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Morning Read: Radiologists look to clamp down on doc self-referral

Highlights of the important and the interesting from the world of healthcare: Radiologists look to clamp down on doc self-referral: Good move by the American College of Radiology in requesting the GAO study how physician self-referral affects medical imaging and radiation  costs in Medicare. Evidence shows that when  physicians have a financial interest in doing […]

Highlights of the important and the interesting from the world of healthcare:

Radiologists look to clamp down on doc self-referral: Good move by the American College of Radiology in requesting the GAO study how physician self-referral affects medical imaging and radiation  costs in Medicare. Evidence shows that when  physicians have a financial interest in doing so, they make referrals for imaging services about twice as often as doctors who don’t, the ACR says. That obviously adds lots of unnecessary costs to U.S. healthcare. Two chairs of House committees have called on the GAO to conduct the study, which amounts to a smart move by the American College of Radiology.

If there is a strong correlation between overuse of imaging and self-referral, as it appears, then radiologists make their profession look a lot better if they strongly speak out  against self-referral. The decision by the ACR’s leadership to take a stance against self-referral likely antagonized some honest (and not-so-honest) doctors who engage in the practice, but give the leadership credit for having the courage to do it. Self-referral appears to be a practice that is too easily manipulated to escape strong regulation–and that’s assuming that it shouldn’t be eliminated entirely.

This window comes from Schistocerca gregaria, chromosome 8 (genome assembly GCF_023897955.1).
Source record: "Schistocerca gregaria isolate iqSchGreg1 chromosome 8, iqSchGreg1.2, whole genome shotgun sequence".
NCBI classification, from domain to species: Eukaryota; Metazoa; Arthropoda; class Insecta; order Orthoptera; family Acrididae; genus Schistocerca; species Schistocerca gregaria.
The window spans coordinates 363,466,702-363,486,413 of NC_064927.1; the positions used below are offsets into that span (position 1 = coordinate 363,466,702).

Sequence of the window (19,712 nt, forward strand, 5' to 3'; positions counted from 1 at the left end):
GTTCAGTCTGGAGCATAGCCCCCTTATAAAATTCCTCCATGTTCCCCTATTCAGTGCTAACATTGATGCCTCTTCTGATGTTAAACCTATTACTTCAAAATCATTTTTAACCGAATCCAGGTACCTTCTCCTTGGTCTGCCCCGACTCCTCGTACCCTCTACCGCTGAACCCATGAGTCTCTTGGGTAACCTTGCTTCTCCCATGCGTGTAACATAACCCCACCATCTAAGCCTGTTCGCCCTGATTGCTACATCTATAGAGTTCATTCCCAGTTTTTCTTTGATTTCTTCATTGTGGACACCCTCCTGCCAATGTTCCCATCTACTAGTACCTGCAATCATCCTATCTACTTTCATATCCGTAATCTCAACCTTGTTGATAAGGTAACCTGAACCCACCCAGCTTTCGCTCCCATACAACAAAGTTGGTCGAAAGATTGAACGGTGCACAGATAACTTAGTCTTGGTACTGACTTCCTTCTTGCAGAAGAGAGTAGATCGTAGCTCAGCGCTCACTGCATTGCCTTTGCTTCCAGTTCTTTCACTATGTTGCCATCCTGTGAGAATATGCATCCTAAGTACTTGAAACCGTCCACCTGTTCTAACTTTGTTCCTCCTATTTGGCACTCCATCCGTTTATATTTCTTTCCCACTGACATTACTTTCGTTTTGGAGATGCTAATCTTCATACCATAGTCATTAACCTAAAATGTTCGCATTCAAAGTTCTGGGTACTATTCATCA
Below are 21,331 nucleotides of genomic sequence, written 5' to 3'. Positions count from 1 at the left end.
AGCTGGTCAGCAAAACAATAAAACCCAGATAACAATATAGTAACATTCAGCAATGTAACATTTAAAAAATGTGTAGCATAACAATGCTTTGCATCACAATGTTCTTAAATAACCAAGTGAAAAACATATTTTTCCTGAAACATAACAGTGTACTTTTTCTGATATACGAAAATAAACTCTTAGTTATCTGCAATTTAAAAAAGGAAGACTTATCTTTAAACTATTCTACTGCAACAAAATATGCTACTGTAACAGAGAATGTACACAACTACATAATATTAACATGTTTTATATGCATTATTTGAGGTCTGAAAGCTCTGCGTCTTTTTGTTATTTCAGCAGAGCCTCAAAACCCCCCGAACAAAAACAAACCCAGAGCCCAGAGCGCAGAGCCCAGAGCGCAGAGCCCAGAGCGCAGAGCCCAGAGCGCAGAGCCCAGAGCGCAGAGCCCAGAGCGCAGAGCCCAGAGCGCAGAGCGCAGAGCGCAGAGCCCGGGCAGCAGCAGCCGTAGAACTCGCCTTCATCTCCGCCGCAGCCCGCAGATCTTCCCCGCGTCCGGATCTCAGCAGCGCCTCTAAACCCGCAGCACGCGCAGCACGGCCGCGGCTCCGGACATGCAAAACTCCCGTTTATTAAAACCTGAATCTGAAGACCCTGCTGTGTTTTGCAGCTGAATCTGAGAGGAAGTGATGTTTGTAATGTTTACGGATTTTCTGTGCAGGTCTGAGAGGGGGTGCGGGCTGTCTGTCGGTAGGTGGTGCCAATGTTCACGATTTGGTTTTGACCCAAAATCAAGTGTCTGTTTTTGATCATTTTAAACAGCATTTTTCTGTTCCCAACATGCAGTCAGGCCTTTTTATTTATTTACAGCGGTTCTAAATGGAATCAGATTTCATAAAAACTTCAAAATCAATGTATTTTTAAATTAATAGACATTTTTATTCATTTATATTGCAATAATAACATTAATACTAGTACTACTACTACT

Examining world death rates: Men in Iceland and women in Cyprus have the lowest mortality rates in the world, according to a study in the British medical journal Lancet. In a survey of 187 countries, spanning 40 years and using records from government registries, censuses, household surveys and other sources, the United States didn’t fare so well: No. 49 for women and No. 45 for men. The findings show yet again, for all of our spending, we’re not getting results.

“The U.S. is definitely on the wrong trajectory,” said  one of the study’s authors. “(The US) spends the most on health out of all countries, but (it) is apparently spending on the wrong things.”

Unfortunately researchers weren’t sure why some countries–such as Australia, Italy, South Korea, Chile, Tunisia and Algeria–were able to cut their death rates by more than two percent per year. They “guessed” that the improvements were related to better policies on things like tobacco control and road accidents.

Beware balance billing: The savvy healthcare consumer needs to be on the lookout for balance billing–when a health provider bills you the difference between what they charge for a procedure and the amount the insurer will pay them. It’s a “controversial and sometime illegal” practice, and most states  have passed laws making balance billing illegal within an insurer’s medical network. But some providers apparently still do it. In cases of balance billing, your insurance company is  your best friend, or the “enforcer,” as one patient advocacy expert says.  Generally, balance billing results from getting care out of network, but even then your insurer may cover some of the bill if you’re in a PPO.

Photo from flickr user habi

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